In "Rip Van Winkle," why is the setting of the American Revolution important to Rip's character?

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belarafon | High School Teacher | (Level 2) Educator Emeritus

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Before Rip falls asleep, he lives in the Thirteen American Colonies, under the rule of King George III. Since Rip is not really concerned with politics, he doesn't realize that there is revolution impending, nor would he have cared to join the army to fight for his own freedom. Instead, he continues to walk through the woods and eventually misses the entire American Revolution while asleep. His reaction to this is minor compared to his relief at his wife's death:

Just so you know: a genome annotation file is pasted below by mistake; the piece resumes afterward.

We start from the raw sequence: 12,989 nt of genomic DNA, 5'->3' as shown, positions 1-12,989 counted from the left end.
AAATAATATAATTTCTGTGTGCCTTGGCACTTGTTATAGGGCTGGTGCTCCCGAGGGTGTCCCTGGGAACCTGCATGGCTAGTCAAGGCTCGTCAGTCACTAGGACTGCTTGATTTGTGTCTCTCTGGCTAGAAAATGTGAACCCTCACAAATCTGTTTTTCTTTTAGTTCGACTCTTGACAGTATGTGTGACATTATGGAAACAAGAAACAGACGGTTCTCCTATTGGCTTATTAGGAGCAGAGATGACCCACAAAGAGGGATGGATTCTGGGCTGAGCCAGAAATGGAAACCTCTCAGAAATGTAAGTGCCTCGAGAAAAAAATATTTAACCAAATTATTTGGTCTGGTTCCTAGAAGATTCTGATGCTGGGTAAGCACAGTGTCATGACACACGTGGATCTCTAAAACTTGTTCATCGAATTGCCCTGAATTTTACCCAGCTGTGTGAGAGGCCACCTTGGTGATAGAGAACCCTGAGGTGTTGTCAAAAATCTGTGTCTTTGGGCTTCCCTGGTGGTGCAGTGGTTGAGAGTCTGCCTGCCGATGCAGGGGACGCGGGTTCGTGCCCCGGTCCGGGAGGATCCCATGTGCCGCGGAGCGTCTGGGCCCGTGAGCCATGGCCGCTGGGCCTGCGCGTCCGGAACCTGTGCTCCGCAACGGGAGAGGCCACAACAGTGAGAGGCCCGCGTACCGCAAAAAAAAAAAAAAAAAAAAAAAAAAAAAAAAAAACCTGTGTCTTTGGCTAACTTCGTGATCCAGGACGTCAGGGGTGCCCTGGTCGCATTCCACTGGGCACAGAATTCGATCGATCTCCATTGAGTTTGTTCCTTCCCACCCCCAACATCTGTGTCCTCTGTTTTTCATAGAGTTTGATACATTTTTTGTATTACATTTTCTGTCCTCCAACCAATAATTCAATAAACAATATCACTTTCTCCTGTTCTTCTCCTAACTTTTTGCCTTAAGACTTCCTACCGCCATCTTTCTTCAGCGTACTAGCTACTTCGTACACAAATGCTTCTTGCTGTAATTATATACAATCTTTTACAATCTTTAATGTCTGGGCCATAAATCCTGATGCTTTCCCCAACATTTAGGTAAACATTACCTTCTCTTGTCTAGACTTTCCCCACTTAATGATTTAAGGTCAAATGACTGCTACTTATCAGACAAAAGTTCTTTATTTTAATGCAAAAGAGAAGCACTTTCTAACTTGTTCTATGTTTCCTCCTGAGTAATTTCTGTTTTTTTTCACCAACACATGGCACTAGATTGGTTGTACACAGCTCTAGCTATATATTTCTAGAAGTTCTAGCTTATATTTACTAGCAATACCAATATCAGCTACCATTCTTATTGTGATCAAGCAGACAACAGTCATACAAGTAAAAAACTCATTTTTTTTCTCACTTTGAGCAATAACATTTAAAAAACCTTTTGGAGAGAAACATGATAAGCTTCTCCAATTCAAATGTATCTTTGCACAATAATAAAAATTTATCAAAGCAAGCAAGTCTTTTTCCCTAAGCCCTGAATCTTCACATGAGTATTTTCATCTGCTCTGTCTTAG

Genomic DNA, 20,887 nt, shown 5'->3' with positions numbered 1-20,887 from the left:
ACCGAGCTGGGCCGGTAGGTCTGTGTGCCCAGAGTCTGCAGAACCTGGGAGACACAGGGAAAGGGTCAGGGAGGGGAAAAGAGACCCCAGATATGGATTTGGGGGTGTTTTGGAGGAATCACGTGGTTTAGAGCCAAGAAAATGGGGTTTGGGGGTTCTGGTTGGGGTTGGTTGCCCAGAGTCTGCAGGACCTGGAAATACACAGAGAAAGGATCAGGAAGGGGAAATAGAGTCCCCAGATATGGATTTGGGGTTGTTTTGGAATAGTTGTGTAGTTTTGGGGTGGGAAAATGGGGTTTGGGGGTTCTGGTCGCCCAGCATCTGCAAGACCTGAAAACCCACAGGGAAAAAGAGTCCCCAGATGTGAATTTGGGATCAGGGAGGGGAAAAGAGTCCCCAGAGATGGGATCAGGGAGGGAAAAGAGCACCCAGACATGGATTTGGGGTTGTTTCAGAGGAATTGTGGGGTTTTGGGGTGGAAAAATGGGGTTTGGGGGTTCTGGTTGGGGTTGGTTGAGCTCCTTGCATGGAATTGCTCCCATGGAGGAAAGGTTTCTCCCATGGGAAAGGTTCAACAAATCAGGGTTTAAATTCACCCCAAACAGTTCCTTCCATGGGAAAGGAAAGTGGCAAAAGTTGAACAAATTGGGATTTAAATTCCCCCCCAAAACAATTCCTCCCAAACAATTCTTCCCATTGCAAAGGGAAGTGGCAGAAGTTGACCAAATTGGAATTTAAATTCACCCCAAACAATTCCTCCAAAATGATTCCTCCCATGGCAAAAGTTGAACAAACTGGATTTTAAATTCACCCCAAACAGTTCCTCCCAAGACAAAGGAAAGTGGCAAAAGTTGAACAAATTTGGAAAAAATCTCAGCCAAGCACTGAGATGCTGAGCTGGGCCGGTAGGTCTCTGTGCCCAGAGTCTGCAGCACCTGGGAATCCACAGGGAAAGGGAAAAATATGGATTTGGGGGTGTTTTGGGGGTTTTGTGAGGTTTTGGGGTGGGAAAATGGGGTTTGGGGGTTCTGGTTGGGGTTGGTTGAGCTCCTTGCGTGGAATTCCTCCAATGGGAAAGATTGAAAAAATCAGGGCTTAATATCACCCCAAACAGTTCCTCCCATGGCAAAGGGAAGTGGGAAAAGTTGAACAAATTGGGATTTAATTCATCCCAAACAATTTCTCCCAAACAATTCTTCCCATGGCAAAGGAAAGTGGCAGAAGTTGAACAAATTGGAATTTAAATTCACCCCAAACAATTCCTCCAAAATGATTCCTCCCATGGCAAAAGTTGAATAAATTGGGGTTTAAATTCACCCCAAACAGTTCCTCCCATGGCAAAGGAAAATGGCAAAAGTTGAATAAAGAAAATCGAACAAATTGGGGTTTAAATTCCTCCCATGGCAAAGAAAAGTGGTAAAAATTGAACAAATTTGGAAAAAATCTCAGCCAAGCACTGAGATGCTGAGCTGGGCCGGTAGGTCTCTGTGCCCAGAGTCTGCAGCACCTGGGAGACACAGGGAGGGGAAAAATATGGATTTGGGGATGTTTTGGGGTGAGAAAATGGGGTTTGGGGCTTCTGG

Rip, in fact, was no politician; the changes of states and empires made but little impression on him; but there was one species of despotism under which he had long groaned, and that was -- petticoat government...
(Irving, "Rip Van Winkle,"

This shows how disconnected Rip was from the real-world issues that dominated public discourse during those years. While he was only concerned with local gossip, the major thinkers of the time were creating a plan to declare independence from monarchy; Rip would have been used as a soldier, but lacked the thought and depth of character to have been any more involved. By sleeping through the war, Rip shows his shallow nature; he cares less about the drastic change to his entire society than about the loss of his friends, and is happy to find that he no longer has to listen to his wife complain about his lack of personal responsibility.


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